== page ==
Utility of radium isotopes for evaluating the input and transport of groundwater-derived nitrogen to a Cape Cod estuary
Limnol. Oceanogr., 46(2), 2001, 465-470 | DOI: 10.4319/lo.2001.46.2.0465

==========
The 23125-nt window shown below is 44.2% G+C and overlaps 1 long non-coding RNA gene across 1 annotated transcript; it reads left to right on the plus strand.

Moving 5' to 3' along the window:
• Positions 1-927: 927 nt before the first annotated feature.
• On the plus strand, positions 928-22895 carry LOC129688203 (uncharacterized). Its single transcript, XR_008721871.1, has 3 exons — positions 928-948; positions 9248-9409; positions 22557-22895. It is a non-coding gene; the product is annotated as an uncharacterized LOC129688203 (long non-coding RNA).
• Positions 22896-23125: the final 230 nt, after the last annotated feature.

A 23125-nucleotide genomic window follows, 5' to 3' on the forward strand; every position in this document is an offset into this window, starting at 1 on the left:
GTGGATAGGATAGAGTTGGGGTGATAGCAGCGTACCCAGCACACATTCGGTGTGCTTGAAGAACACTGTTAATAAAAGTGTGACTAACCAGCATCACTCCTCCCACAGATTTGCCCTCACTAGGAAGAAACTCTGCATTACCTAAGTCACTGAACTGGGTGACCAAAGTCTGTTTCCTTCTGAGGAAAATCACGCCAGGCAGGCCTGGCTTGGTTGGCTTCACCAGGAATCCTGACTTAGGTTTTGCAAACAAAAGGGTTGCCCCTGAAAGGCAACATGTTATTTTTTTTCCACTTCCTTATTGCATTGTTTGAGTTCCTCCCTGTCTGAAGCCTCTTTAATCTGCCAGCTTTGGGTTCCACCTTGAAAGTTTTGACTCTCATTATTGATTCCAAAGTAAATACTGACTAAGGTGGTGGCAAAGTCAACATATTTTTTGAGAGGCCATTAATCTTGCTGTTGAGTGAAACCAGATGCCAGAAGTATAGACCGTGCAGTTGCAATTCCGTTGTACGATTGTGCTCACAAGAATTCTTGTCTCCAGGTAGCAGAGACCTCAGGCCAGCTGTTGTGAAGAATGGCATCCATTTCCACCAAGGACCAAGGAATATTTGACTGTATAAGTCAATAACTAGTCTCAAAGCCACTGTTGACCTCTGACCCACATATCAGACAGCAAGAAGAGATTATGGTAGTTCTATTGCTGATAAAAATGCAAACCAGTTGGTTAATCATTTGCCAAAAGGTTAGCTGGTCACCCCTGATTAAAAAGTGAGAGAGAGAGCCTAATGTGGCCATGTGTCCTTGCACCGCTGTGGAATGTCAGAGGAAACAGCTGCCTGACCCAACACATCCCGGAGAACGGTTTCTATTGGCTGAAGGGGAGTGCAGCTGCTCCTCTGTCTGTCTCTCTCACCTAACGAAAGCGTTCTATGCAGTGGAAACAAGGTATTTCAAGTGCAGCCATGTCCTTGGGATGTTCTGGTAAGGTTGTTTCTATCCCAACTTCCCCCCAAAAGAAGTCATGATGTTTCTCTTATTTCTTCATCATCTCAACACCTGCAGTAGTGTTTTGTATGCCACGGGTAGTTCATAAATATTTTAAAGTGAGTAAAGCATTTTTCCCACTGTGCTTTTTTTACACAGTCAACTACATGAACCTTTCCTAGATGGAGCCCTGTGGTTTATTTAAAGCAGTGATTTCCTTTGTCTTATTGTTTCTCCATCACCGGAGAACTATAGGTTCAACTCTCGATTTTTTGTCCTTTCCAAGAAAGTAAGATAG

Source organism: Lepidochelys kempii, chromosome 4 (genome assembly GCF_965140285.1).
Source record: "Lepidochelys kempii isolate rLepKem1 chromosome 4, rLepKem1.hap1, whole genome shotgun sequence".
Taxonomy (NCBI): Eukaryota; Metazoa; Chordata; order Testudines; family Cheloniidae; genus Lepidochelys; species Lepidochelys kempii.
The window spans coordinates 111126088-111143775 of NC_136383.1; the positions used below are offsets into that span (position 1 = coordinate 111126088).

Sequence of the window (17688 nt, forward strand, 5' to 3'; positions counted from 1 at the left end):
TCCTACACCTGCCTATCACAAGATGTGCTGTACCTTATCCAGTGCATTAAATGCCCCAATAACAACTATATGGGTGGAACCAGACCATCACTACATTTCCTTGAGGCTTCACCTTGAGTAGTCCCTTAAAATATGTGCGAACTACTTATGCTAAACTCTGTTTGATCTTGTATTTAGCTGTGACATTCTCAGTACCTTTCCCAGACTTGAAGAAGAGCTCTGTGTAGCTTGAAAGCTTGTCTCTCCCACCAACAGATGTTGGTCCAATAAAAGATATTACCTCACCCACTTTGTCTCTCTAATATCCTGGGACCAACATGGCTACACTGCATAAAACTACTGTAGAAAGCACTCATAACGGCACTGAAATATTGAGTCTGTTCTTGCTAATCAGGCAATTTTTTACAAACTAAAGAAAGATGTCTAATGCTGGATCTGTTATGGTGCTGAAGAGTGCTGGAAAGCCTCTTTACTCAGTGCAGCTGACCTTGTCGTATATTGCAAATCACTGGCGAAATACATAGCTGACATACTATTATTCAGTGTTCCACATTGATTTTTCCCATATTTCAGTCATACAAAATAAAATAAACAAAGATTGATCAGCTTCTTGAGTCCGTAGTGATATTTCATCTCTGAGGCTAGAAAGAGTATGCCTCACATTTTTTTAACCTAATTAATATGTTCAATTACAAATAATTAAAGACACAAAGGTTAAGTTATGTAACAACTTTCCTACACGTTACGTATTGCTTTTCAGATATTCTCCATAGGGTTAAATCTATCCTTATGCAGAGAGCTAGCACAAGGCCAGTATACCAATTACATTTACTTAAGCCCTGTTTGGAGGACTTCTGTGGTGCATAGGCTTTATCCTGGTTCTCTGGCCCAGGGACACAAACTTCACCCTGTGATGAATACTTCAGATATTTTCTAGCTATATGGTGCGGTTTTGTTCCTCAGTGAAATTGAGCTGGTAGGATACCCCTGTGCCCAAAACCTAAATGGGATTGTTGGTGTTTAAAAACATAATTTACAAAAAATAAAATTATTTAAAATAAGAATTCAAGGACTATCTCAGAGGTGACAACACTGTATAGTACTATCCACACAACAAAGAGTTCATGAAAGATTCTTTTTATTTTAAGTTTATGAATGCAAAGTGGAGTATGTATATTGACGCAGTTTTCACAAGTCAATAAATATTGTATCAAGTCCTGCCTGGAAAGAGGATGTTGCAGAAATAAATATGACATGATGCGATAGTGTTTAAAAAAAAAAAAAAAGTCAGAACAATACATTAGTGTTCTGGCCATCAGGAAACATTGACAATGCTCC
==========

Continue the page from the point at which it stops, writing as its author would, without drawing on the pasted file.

ABSTRACT: Because of rapid increases in population, anthropogenic sources of nitrogen have adversely impacted the water quality of coastal ponds on Cape Cod. A major source of new nitrogen to these estuaries is groundwater, which intercepts septic tank fields in its flow path to the coastline. Many attempts have been made to quantify this process; however, groundwater discharge is often patchy in nature and is therefore difficult to study by use of traditional techniques such as seepage meters. In Waquoit Bay, MA, we tested an approach based on radium, which is naturally enriched in aquifer fluids and has four isotopes with half-lives ranging from 4 d to 1600 yr. Groundwater entering the bay was low in salinity and contained several orders of magnitude greater radium and dissolved inorganic nitrogen (DIN) relative to ambient bay water. Using a mass-balance approach for radium, we calculated a submarine groundwater flux of ~37,000 m3 d-1, which compared well with aquifer recharge rates calculated from rainfall. From the DIN content of the groundwater, we estimated that ~2100 mol N d-1 was directly input to the estuary. However, this nitrogen flux was small in comparison with literature values for DIN fluxes from the heavily populated subestuaries. Furthermore, our results suggest that groundwater flux of DIN was assimilated by plant biomass during the summer but may be exported from the embayment to coastal waters during the winter months.